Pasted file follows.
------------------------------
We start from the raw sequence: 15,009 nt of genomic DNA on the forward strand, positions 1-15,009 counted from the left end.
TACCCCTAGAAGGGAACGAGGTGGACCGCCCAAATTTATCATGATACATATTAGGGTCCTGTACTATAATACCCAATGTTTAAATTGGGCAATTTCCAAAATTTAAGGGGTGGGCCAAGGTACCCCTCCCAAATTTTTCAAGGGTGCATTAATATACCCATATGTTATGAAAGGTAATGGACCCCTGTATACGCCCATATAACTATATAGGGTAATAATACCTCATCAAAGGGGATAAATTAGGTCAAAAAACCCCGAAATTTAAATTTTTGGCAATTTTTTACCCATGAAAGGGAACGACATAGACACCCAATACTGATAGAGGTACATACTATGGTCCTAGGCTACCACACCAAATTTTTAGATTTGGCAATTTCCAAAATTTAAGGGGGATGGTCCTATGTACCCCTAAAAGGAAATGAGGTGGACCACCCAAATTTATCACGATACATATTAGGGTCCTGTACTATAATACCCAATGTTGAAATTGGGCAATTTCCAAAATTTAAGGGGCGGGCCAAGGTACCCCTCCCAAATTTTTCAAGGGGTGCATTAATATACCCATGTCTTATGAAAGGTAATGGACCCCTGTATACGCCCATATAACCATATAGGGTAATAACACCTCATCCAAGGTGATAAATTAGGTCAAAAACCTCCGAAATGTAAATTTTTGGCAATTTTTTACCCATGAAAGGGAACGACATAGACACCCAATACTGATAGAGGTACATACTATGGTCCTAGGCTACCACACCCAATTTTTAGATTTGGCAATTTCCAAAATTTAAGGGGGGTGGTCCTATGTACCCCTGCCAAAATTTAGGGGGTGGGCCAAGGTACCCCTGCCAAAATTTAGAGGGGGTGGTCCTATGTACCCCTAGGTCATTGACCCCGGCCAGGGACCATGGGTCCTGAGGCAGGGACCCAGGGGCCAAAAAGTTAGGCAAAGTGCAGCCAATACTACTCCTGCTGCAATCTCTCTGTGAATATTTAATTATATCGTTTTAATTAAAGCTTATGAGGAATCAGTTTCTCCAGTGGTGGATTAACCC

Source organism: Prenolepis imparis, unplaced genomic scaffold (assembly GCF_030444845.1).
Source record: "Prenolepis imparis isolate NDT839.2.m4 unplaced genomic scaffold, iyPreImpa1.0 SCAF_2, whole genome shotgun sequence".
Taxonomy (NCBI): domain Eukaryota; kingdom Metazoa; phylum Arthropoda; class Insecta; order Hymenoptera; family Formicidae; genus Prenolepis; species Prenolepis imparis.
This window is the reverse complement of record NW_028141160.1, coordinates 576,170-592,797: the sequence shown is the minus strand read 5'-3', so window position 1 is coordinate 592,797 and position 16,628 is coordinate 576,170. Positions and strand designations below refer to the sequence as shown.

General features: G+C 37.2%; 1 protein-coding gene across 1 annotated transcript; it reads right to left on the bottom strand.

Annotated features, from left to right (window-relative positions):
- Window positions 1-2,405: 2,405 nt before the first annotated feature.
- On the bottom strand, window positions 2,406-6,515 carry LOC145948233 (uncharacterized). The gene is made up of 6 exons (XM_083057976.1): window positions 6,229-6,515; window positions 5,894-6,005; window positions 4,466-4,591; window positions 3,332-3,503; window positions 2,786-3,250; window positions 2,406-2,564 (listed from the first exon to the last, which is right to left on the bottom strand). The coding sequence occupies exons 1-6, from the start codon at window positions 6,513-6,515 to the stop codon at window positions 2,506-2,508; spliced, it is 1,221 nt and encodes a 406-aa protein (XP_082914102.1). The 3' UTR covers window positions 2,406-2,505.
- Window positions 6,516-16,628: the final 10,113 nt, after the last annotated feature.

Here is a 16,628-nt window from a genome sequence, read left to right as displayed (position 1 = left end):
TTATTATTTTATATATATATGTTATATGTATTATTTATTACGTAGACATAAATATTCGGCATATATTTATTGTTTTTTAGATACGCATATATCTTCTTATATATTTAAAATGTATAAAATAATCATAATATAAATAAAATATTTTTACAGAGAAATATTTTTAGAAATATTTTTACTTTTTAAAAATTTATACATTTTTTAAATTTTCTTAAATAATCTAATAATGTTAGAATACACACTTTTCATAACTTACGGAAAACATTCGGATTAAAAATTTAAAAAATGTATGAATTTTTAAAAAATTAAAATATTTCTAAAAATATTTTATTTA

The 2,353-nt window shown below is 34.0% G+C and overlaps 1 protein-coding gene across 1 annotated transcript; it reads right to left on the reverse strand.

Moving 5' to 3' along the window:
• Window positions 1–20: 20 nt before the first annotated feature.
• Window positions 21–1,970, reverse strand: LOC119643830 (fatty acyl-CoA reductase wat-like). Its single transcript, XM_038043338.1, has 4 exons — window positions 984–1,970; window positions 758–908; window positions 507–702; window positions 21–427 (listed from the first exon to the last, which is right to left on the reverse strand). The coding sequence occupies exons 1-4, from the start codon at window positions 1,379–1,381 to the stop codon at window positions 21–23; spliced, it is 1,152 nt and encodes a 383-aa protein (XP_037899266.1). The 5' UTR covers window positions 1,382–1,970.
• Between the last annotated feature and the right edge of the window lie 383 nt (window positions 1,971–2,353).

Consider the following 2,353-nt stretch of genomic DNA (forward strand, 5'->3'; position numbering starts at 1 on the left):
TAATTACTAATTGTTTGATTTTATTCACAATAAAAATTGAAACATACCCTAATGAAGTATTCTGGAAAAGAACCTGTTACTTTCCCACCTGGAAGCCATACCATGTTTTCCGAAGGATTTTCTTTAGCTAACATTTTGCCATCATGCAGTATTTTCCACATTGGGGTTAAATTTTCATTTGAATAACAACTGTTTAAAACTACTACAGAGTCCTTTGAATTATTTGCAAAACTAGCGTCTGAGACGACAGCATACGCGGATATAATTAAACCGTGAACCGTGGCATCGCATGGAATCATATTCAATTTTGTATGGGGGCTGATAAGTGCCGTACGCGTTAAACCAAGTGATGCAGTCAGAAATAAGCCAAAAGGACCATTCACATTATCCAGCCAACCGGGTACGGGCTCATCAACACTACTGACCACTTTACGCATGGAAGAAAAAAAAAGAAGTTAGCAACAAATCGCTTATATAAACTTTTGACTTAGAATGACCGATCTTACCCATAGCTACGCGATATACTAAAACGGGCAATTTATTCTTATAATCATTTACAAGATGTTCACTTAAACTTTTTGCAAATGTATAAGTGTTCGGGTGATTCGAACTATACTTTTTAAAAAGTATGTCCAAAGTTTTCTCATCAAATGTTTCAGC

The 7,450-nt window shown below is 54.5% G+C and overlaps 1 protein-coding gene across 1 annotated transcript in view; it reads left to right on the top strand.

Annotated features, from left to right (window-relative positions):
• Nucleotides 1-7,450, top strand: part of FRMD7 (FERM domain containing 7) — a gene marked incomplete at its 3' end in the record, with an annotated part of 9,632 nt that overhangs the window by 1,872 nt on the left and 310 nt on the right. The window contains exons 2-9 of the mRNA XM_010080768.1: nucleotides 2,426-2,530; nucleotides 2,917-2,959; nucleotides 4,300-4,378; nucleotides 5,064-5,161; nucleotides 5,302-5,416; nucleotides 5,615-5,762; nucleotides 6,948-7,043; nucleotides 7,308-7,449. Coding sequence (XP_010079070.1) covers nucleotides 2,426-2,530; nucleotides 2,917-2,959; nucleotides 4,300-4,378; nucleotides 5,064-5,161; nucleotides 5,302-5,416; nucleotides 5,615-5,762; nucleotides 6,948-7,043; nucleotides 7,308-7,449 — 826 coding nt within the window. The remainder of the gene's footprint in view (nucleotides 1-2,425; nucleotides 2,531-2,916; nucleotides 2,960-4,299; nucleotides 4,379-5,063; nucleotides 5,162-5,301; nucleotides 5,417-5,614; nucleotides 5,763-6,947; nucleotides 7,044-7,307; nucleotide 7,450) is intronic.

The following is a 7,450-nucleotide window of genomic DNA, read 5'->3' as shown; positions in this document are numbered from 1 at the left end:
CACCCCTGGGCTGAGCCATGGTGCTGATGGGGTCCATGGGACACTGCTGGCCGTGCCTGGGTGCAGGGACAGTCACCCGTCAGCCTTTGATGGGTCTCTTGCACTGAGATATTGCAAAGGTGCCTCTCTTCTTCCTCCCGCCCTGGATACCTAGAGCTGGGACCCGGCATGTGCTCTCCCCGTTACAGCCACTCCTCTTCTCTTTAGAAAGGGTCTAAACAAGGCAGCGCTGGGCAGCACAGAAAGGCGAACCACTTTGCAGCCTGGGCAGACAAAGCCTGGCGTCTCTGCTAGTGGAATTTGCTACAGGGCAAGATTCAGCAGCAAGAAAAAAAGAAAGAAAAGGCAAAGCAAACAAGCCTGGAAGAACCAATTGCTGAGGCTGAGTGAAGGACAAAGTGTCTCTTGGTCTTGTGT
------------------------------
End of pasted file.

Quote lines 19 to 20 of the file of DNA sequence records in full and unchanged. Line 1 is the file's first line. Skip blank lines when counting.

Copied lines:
Consider the following 2,353-nt stretch of genomic DNA (forward strand, 5'->3'; position numbering starts at 1 on the left):
TAATTACTAATTGTTTGATTTTATTCACAATAAAAATTGAAACATACCCTAATGAAGTATTCTGGAAAAGAACCTGTTACTTTCCCACCTGGAAGCCATACCATGTTTTCCGAAGGATTTTCTTTAGCTAACATTTTGCCATCATGCAGTATTTTCCACATTGGGGTTAAATTTTCATTTGAATAACAACTGTTTAAAACTACTACAGAGTCCTTTGAATTATTTGCAAAACTAGCGTCTGAGACGACAGCATACGCGGATATAATTAAACCGTGAACCGTGGCATCGCATGGAATCATATTCAATTTTGTATGGGGGCTGATAAGTGCCGTACGCGTTAAACCAAGTGATGCAGTCAGAAATAAGCCAAAAGGACCATTCACATTATCCAGCCAACCGGGTACGGGCTCATCAACACTACTGACCACTTTACGCATGGAAGAAAAAAAAAGAAGTTAGCAACAAATCGCTTATATAAACTTTTGACTTAGAATGACCGATCTTACCCATAGCTACGCGATATACTAAAACGGGCAATTTATTCTTATAATCATTTACAAGATGTTCACTTAAACTTTTTGCAAATGTATAAGTGTTCGGGTGATTCGAACTATACTTTTTAAAAAGTATGTCCAAAGTTTTCTCATCAAATGTTTCAGC